Chapter 8 of Steve Jobs by Walter Isaacson on the myth of Apple stealing from Xerox:
Xerox’s venture capital division wanted to be part of the second round of Apple financing during the summer of 1979. Jobs made an offer: “I will let you invest a million dollars in Apple if you will open the kimono at PARC.” Xerox accepted. It agreed to show Apple its new technology and in return got to buy 100,000 shares at about $10 each.
So much for the stealing. Better call it fair trade.
As he once said, “Picasso had a saying—‘good artists copy, great artists steal’—and we have always been shameless about stealing great ideas.”
Jobs was a romantic. He liked to exaggerate things. However, he was a good executioner:
Jobs and his engineers significantly improved the graphical interface ideas they saw at Xerox PARC, and then were able to implement them in ways that Xerox never could accomplish. For example, the Xerox mouse had three buttons, was complicated, cost $300 apiece, and didn’t roll around smoothly; a few days after his second Xerox PARC visit, Jobs went to a local industrial design firm, IDEO, and told one of its founders, Dean Hovey, that he wanted a simple single-button model that cost $15, “and I want to be able to use it on Formica and my blue jeans.” Hovey complied.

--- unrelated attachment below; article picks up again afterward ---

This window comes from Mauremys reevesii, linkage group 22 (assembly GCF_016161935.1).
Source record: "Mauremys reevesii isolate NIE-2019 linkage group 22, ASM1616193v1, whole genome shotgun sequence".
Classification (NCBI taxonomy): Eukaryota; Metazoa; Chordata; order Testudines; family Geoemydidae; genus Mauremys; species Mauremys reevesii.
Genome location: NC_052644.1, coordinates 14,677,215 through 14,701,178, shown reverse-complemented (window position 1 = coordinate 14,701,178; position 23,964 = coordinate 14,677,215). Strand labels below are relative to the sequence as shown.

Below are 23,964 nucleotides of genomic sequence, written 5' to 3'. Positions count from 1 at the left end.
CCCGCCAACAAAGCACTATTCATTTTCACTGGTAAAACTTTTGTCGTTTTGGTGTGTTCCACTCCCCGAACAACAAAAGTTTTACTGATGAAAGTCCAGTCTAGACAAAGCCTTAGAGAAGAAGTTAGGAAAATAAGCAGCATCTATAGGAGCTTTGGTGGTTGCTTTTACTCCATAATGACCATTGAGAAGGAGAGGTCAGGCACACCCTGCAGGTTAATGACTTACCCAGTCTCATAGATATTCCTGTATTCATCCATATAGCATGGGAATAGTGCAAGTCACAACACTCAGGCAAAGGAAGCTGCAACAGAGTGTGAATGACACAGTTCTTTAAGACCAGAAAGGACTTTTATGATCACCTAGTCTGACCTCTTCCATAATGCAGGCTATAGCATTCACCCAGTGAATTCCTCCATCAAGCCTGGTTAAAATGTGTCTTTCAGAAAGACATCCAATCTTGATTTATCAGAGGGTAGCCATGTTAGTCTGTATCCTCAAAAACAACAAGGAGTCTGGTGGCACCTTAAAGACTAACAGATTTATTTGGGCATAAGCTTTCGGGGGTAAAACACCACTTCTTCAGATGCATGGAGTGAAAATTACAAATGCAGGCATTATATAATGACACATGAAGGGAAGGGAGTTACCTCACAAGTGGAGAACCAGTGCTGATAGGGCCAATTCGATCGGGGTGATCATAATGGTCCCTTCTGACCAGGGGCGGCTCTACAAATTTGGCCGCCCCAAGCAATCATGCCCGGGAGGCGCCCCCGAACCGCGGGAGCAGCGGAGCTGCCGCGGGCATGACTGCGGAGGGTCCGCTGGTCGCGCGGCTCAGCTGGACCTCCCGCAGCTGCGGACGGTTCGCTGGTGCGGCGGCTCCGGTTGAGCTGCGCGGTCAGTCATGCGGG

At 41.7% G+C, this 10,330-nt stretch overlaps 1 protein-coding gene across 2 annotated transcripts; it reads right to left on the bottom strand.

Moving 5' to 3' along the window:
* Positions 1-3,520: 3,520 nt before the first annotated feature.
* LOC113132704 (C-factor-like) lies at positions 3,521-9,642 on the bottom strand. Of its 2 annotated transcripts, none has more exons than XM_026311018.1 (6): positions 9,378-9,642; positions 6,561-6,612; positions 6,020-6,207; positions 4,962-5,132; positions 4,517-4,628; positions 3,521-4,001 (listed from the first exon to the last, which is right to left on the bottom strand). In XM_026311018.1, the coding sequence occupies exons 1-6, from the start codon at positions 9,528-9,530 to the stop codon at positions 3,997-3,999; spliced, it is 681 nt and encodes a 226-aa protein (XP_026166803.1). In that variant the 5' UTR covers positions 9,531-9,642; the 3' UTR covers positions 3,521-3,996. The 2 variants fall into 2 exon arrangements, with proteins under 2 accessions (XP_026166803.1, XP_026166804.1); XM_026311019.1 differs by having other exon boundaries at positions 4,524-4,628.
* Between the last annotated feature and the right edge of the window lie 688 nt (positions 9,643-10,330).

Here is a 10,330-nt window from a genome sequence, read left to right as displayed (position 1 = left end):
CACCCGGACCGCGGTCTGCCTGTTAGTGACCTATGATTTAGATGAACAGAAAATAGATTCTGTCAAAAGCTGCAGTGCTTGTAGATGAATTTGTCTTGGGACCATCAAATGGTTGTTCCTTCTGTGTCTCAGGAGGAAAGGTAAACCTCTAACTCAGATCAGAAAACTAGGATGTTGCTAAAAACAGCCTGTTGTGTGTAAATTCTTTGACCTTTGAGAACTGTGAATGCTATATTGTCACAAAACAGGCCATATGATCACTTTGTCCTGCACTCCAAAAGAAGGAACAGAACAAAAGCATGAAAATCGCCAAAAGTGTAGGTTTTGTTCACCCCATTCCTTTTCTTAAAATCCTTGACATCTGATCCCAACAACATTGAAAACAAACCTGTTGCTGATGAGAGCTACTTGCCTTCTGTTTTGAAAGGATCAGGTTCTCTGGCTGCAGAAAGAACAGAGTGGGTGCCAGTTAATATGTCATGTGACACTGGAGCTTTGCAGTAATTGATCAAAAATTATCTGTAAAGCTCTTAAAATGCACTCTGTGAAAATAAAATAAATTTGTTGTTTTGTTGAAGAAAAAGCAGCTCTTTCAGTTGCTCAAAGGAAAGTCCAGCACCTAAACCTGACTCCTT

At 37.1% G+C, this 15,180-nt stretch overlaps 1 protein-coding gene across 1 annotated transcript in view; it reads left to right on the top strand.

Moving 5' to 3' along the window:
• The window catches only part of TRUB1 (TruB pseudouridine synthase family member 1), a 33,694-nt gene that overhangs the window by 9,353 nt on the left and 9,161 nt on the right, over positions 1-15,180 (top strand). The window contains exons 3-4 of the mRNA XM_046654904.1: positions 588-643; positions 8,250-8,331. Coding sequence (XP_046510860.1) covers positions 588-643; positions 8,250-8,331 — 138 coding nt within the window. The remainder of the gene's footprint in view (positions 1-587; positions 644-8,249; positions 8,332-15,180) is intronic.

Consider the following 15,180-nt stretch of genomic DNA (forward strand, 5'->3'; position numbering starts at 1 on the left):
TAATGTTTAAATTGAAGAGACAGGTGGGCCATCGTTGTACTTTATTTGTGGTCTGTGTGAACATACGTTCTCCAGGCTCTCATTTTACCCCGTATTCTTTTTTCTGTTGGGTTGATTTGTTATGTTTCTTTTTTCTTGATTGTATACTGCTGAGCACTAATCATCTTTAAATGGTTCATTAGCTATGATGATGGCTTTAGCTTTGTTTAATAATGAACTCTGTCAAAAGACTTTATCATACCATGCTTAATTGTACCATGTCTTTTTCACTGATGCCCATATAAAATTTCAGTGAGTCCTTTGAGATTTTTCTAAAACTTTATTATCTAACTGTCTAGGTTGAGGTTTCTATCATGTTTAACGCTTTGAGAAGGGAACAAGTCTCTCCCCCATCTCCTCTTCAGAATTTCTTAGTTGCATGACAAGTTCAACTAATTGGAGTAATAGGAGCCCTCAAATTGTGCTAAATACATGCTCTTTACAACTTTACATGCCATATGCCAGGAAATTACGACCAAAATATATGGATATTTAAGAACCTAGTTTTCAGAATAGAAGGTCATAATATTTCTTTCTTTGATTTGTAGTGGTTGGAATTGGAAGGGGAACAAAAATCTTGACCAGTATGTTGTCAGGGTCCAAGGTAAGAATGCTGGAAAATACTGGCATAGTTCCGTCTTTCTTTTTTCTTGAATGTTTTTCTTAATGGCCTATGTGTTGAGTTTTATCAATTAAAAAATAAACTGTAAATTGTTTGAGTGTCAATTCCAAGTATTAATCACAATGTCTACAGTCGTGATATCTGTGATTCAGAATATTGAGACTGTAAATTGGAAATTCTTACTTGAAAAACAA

Apple’s engineers devised an interface so you could not only drag windows and files around, you could even drop them into folders.
He had a good team as well:
One of Atkinson’s amazing feats (which we are so accustomed to nowadays that we rarely marvel at it) was to allow the windows on a screen to overlap so that the “top” one clipped into the ones “below” it. … Atkinson pushed himself to make this trick work because he thought he had seen this capability during his visit to Xerox PARC. In fact the folks at PARC had never accomplished it, and they later told him they were amazed that he had done so.
So Jobs and team not only got a piece of technology for a price, but they also improved the hell out of it. Impressive.